It could bite a shark in two. It might have been the first "king of the beasts." And it could teach scientists a lot about humans, because it is in the sister group of all jawed vertebrates.
Dunkleosteus terrelli lived 400 million years ago, grew up to 33 feet long and weighed up to four tons. Scientist have known for years that it was a dominant predator, but new research to be published in the Royal Society journal Biology Letters on November 29 reveals that the force of this predator's bite was remarkably powerful: 11,000 pounds. The bladed dentition focused the bite force into a small area, the fang tip, at an incredible force of 80,000 pounds per square inch.
Even more surprising is the fact that this fish could also open its mouth very quickly--in just one fiftieth of a second--which created a strong suction force, pulling fast prey into its mouth. Usually a fish has either a powerful bite or a fast bite, but not both.
"The most interesting part of this work for me was discovering that this heavily armored fish was both fast during jaw opening and quite powerful during jaw closing," said Mark Westneat, Curator of Fishes at The Field Museum and co-author of the paper. "This is possible due to the unique engineering design of its skull and different muscles used for opening and closing. And it made this fish into one of the first true apex predators seen in the vertebrate fossil record." This formidable fish was a placoderms, a diverse group of armored fishes that dominated aquatic ecosystems during the Devonian, from 415 million to 360 million years ago. Dunkleosteus' bladed jaws suggest that it was among the first vertebrates to use rapid mouth opening and a powerful bite to capture and fragment evasive prey prior to ingestion.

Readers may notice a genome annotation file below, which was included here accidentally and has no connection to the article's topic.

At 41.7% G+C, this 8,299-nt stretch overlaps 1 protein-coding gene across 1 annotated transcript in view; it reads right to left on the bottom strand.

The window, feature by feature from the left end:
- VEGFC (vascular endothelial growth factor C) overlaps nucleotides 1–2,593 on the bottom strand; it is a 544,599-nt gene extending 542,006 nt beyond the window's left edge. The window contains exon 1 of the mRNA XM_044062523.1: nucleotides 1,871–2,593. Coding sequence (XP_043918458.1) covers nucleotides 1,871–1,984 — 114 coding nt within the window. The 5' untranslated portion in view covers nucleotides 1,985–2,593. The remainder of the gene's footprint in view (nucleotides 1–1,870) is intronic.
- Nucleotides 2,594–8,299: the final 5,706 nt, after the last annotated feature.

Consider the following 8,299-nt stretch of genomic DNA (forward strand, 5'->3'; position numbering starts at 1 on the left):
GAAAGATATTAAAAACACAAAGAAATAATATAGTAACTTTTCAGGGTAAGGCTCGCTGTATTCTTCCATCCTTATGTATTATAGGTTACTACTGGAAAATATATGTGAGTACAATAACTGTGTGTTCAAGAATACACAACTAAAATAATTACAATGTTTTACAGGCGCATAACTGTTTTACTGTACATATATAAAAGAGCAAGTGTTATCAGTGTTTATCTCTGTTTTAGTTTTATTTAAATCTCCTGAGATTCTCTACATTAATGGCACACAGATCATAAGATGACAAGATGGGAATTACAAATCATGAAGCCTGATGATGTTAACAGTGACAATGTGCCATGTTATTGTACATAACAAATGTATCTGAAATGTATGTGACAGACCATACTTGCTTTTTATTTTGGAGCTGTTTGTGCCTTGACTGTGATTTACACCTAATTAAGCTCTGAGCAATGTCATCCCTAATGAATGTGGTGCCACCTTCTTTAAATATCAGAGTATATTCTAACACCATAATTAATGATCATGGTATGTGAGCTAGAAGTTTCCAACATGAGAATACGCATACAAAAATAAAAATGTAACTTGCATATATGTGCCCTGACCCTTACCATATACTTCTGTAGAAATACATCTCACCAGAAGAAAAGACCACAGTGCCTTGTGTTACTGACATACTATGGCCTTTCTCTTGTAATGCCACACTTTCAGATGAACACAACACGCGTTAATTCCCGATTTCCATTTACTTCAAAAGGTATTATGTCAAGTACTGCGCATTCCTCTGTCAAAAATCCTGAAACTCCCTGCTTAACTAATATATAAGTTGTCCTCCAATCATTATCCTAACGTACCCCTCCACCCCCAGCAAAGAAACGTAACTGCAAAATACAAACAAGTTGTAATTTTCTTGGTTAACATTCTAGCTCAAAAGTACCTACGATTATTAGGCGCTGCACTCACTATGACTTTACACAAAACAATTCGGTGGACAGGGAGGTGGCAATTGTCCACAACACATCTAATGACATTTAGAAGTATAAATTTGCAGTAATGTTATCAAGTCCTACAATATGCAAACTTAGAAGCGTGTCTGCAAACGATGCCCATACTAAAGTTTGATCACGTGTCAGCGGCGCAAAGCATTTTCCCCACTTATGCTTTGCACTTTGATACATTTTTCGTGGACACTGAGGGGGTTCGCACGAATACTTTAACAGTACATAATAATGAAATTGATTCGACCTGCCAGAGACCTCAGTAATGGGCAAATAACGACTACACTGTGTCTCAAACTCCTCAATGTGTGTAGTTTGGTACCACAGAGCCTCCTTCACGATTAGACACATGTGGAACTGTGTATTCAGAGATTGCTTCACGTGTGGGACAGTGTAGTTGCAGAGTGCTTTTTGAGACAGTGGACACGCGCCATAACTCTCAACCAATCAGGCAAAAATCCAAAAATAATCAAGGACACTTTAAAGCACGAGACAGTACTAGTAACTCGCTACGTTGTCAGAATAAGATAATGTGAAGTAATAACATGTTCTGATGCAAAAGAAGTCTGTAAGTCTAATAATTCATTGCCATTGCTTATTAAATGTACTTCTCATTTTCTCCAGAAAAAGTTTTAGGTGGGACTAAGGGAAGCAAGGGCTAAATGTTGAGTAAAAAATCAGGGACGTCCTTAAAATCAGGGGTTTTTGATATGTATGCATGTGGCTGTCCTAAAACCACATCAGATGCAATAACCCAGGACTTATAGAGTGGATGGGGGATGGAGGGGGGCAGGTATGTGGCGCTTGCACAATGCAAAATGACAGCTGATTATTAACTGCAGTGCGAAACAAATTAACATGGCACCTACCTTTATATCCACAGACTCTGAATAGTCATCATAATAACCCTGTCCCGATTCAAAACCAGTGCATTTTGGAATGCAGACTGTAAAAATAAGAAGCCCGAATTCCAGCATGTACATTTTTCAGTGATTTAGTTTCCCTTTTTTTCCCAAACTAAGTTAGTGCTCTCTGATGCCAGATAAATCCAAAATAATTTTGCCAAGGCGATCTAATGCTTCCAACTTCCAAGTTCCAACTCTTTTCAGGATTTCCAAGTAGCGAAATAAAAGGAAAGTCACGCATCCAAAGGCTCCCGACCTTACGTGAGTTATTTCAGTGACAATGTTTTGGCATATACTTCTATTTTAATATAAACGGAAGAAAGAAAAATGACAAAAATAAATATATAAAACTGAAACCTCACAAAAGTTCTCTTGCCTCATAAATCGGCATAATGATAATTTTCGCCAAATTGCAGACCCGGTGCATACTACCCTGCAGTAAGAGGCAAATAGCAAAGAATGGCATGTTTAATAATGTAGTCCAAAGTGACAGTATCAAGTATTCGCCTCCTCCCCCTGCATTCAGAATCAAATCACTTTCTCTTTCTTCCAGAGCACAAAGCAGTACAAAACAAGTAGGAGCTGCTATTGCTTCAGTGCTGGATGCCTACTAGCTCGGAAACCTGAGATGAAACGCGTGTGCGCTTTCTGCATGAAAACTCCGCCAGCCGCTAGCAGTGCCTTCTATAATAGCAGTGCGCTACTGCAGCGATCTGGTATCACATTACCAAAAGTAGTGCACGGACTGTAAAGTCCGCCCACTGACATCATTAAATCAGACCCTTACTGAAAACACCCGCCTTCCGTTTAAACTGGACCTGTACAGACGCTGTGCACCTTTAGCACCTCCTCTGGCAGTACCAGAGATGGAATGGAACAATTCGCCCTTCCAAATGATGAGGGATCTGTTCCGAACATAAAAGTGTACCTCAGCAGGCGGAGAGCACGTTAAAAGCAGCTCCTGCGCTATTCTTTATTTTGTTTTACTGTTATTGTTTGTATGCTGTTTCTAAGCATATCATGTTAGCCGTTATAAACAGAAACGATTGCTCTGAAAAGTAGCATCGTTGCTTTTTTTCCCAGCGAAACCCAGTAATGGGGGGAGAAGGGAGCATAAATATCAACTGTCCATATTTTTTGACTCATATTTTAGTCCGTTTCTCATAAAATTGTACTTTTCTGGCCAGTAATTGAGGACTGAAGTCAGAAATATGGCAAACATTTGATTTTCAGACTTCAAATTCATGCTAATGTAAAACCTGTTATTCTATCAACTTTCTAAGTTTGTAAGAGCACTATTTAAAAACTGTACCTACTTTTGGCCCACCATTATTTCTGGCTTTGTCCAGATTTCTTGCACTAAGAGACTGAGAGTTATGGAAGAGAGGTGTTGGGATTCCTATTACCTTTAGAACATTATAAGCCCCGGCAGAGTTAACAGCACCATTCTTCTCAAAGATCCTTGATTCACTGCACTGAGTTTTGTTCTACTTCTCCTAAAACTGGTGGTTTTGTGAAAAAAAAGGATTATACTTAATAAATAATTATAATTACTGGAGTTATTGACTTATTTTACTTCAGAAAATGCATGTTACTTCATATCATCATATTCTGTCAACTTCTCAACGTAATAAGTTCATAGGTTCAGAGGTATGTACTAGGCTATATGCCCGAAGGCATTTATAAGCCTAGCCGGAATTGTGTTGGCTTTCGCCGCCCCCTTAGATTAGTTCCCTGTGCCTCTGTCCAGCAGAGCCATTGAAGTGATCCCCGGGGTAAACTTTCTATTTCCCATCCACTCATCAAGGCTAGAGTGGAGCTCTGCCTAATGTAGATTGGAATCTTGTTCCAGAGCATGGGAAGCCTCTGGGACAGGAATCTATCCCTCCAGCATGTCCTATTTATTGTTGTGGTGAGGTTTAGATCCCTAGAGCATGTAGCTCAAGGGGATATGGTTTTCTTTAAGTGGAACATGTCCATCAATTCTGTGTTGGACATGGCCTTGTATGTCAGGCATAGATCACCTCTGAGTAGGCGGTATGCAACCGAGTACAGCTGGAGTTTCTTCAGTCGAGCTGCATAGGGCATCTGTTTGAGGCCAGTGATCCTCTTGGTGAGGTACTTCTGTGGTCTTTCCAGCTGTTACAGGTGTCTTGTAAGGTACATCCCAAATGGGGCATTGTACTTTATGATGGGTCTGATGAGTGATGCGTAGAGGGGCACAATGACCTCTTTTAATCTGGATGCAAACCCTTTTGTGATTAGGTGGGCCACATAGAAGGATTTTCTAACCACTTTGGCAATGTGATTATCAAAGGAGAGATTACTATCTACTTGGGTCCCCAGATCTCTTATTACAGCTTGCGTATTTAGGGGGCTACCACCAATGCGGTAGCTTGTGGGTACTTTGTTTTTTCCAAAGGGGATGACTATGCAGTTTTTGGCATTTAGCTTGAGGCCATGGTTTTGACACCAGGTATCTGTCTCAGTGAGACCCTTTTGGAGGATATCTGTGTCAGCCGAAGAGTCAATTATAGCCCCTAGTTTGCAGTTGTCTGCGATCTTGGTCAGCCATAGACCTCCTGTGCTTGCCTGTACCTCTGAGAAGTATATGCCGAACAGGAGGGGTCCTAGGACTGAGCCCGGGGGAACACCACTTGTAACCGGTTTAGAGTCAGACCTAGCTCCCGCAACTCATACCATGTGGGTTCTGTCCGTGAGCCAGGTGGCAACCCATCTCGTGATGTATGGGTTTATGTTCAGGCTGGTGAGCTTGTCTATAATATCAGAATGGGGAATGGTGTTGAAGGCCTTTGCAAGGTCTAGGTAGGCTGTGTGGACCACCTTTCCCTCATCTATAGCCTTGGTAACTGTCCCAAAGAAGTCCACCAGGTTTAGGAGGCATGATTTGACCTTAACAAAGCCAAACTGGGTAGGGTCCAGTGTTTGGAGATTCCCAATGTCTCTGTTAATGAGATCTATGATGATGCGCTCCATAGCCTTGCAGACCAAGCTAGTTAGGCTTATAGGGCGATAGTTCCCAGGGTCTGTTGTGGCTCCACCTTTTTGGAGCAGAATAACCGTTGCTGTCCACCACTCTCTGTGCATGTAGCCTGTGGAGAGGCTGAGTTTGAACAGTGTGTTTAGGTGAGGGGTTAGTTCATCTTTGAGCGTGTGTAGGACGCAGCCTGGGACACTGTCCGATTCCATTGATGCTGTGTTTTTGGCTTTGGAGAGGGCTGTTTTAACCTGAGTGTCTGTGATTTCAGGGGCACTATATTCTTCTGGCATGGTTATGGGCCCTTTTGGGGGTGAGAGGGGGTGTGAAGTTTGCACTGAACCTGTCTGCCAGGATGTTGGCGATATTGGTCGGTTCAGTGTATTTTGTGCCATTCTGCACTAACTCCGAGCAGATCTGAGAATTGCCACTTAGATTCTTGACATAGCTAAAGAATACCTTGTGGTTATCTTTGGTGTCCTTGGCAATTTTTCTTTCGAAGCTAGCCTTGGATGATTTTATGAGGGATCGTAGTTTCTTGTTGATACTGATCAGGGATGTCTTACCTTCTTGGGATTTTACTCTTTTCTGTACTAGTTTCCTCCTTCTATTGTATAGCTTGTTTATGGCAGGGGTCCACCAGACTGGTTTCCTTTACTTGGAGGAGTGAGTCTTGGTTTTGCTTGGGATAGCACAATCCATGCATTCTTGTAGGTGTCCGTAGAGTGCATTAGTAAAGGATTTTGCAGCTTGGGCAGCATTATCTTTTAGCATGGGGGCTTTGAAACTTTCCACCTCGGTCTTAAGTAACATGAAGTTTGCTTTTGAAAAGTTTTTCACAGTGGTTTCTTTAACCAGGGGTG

To determine the bite force, scientists used the fossilized skull of a Dunkleosteus terrelli to recreate the musculature of the ancient fish. This biomechanical model showed the jaw's force and motion, and revealed a highly kinetic skull driven by a unique mechanism based on four rotational joints working in harmony. The extinct fish had the strongest bite of any fish ever, and one of the strongest bites of any animal, rivaling the bites of large alligators and Tyrannosaurus rex.
Thus Dunkleosteus was able to feast on armored aquatic animals that also lived during the Devonian, including sharks, arthropods, ammonoids, and others protected by cuticle, calcium carbonate, or dermal bone.
"Dunkleosteus was able to devour anything in its environment," said Philip Anderson, at the Department of Geophysical Sciences at the University of Chicago and lead author of the research. The bladed jaws, capable of ripping apart prey larger than its own mouth, is a feature sharks didn't develop until 100 million years later.
"Overall, this study shows how useful mechanical engineering theory can be in studying the behavior of fossil animals," he added. "We cannot actually watch these animals feed or interact, but we can understand the range of possible behaviors by examining how the preserved parts are shaped and connected to each other."
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